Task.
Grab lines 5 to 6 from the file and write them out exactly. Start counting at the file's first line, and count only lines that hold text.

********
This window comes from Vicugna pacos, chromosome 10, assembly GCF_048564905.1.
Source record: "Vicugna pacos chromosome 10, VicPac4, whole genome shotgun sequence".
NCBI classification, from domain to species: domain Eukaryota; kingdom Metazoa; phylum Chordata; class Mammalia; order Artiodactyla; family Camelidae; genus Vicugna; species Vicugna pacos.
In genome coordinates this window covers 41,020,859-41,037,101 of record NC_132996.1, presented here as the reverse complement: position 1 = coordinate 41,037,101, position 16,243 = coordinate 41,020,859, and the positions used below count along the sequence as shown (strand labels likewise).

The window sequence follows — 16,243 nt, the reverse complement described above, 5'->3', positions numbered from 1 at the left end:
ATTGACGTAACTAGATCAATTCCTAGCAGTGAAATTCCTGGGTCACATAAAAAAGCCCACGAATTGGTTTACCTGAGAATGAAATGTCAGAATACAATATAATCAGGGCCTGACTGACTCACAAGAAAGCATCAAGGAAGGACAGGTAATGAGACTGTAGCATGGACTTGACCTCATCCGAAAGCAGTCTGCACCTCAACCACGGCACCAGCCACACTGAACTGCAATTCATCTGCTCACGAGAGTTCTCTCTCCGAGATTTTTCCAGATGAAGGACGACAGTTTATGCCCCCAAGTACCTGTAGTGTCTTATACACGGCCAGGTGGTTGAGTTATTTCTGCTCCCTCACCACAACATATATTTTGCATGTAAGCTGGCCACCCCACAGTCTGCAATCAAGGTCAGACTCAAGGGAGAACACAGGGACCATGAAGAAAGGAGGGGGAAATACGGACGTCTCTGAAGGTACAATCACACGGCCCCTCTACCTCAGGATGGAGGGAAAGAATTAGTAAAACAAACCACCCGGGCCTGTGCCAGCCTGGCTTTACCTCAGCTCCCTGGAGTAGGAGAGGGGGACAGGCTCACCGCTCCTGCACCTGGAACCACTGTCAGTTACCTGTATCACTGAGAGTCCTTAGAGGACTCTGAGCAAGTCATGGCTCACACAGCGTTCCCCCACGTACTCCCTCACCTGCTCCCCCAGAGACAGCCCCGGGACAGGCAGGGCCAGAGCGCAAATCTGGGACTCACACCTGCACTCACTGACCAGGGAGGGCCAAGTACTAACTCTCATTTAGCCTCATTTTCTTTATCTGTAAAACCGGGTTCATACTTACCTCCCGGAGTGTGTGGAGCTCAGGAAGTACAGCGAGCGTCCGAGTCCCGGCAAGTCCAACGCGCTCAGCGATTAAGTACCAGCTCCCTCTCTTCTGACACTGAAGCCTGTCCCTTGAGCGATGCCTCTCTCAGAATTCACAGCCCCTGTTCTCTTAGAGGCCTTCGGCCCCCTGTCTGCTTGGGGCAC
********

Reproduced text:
The window sequence follows — 16,243 nt, the reverse complement described above, 5'->3', positions numbered from 1 at the left end:
ATTGACGTAACTAGATCAATTCCTAGCAGTGAAATTCCTGGGTCACATAAAAAAGCCCACGAATTGGTTTACCTGAGAATGAAATGTCAGAATACAATATAATCAGGGCCTGACTGACTCACAAGAAAGCATCAAGGAAGGACAGGTAATGAGACTGTAGCATGGACTTGACCTCATCCGAAAGCAGTCTGCACCTCAACCACGGCACCAGCCACACTGAACTGCAATTCATCTGCTCACGAGAGTTCTCTCTCCGAGATTTTTCCAGATGAAGGACGACAGTTTATGCCCCCAAGTACCTGTAGTGTCTTATACACGGCCAGGTGGTTGAGTTATTTCTGCTCCCTCACCACAACATATATTTTGCATGTAAGCTGGCCACCCCACAGTCTGCAATCAAGGTCAGACTCAAGGGAGAACACAGGGACCATGAAGAAAGGAGGGGGAAATACGGACGTCTCTGAAGGTACAATCACACGGCCCCTCTACCTCAGGATGGAGGGAAAGAATTAGTAAAACAAACCACCCGGGCCTGTGCCAGCCTGGCTTTACCTCAGCTCCCTGGAGTAGGAGAGGGGGACAGGCTCACCGCTCCTGCACCTGGAACCACTGTCAGTTACCTGTATCACTGAGAGTCCTTAGAGGACTCTGAGCAAGTCATGGCTCACACAGCGTTCCCCCACGTACTCCCTCACCTGCTCCCCCAGAGACAGCCCCGGGACAGGCAGGGCCAGAGCGCAAATCTGGGACTCACACCTGCACTCACTGACCAGGGAGGGCCAAGTACTAACTCTCATTTAGCCTCATTTTCTTTATCTGTAAAACCGGGTTCATACTTACCTCCCGGAGTGTGTGGAGCTCAGGAAGTACAGCGAGCGTCCGAGTCCCGGCAAGTCCAACGCGCTCAGCGATTAAGTACCAGCTCCCTCTCTTCTGACACTGAAGCCTGTCCCTTGAGCGATGCCTCTCTCAGAATTCACAGCCCCTGTTCTCTTAGAGGCCTTCGGCCCCCTGTCTGCTTGGGGCAC